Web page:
In our last blog, we discussed how the research community’s experience with Max/Diff and related choice-based models has led to the realization that not all consumers (respondents) make choices based on the full spectrum of attributes. In fact, our experience reveals significant variation in the number of variables that drive an individual’s choice.

Across a wide spectrum of categories — likely most categories — segmentation of choice drivers is at play. There are significant differences between consumers in terms of what attributes they care about when considering choices. Depending on the study, 30%-70% of consumers have been found to be making choices on just one attribute, while the choices of others can be driven by just a handful of variables. So within a single category, consumer choice strategies are not uniform. Further, the type and number of variables that drive an individual’s choice can vary by category.

Our collective choice-based modelling experience repeatedly shows that consumers are segmented in their brand choice strategies, and therefore, how they think about brands! The implications for brand attribute/benefit evaluation methodology are major. Assessment of brand imageries/equities via traditional “laundry list” check offs of benefits, flavors, advertising claims, etc., now seems blunt and unrealistic because it does not take into account how a given respondent thinks about brands and makes brand choices.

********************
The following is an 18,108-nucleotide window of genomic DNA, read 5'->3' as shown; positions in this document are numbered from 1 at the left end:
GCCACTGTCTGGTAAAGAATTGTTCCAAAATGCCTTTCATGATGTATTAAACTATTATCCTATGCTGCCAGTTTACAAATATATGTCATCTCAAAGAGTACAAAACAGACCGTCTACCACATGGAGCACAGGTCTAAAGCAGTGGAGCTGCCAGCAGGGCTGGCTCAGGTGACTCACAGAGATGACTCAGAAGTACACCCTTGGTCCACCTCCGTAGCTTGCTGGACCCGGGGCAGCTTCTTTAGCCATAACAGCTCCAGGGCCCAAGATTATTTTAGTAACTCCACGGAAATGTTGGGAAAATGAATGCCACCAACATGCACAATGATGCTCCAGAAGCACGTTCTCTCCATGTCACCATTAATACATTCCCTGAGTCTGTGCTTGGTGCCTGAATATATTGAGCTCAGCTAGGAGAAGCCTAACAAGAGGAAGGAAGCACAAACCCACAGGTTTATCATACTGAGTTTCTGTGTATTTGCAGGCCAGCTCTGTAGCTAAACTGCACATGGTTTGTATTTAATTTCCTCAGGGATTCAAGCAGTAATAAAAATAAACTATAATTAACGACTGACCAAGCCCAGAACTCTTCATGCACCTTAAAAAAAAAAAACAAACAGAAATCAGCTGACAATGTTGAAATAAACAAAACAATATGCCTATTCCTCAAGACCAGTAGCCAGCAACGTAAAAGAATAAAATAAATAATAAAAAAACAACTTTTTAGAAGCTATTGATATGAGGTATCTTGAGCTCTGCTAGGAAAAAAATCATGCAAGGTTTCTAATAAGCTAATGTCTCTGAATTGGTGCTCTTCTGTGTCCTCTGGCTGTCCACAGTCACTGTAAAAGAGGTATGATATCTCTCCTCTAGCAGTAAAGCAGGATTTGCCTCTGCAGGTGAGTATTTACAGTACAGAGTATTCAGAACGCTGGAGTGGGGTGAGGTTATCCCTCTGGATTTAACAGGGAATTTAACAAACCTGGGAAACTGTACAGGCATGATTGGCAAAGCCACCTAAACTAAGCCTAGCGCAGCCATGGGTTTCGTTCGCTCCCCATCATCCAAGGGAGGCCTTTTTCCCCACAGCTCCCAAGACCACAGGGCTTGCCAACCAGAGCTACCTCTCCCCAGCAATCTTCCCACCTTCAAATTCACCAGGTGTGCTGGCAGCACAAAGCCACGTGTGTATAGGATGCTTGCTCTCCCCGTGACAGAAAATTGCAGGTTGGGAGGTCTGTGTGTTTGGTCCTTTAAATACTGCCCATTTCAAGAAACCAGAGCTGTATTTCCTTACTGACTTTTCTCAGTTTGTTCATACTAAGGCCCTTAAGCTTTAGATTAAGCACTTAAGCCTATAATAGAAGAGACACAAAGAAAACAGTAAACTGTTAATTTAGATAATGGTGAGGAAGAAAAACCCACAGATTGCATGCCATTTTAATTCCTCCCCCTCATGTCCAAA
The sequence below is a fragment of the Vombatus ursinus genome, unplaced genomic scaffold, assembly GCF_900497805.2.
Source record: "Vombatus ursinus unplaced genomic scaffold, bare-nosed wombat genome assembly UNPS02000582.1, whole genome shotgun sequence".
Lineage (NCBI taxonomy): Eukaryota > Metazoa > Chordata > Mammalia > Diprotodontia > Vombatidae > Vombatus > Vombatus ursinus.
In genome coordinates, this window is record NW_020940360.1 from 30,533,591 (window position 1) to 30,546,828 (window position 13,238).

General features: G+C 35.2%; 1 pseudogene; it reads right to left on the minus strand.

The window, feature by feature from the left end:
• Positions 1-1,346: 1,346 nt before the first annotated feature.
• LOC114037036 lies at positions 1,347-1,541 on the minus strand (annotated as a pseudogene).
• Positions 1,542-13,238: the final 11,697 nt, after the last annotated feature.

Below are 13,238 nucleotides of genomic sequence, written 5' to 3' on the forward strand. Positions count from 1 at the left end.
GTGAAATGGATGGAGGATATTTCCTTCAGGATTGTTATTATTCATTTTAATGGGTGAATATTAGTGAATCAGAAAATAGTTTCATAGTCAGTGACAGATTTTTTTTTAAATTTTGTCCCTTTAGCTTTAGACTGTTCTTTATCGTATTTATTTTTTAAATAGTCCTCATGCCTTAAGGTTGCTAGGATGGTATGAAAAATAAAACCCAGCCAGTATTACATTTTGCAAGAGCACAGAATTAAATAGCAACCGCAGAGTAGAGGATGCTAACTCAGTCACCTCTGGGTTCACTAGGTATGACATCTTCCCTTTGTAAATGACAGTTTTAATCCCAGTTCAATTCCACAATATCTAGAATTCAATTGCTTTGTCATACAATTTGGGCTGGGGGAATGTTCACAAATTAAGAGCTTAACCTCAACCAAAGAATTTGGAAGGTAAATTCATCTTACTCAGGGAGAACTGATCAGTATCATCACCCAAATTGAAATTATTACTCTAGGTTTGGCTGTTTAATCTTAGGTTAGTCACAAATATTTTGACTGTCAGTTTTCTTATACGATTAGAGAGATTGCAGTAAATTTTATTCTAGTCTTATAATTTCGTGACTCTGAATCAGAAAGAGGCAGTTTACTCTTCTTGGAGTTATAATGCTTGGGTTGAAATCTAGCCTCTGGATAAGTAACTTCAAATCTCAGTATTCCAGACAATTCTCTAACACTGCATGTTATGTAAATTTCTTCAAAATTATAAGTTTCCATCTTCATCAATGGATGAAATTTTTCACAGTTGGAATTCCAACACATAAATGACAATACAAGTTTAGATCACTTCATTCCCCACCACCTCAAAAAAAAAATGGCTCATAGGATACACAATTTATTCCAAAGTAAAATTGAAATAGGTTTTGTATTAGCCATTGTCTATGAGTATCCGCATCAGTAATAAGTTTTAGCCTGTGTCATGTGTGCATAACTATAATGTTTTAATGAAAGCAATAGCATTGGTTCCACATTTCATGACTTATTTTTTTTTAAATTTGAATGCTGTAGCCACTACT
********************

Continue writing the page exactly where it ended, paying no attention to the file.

Max/Diff modelling is a far better method for determining attribute value/importance at the individual consumer level than via lengthy lists of benefits that may not be relevant to the given respondent. Another key strength of Max/Diff modelling is that brand attribute imagery metrics for each respondent are obtained on the dimensions specifically relevant to them. That is accomplished by first identifying which attributes are driving brand choice for each respondent and then matching the brand attribute assessment exercises to align with each respondent’s brand choice drivers.

Are your organization’s brand imagery/equity strengths fully optimized and leveraged? If your brands are still relying on brand delivery based on stated importance and benefit  rating “laundry lists”, it might be time for a new approach to opportunity assessment.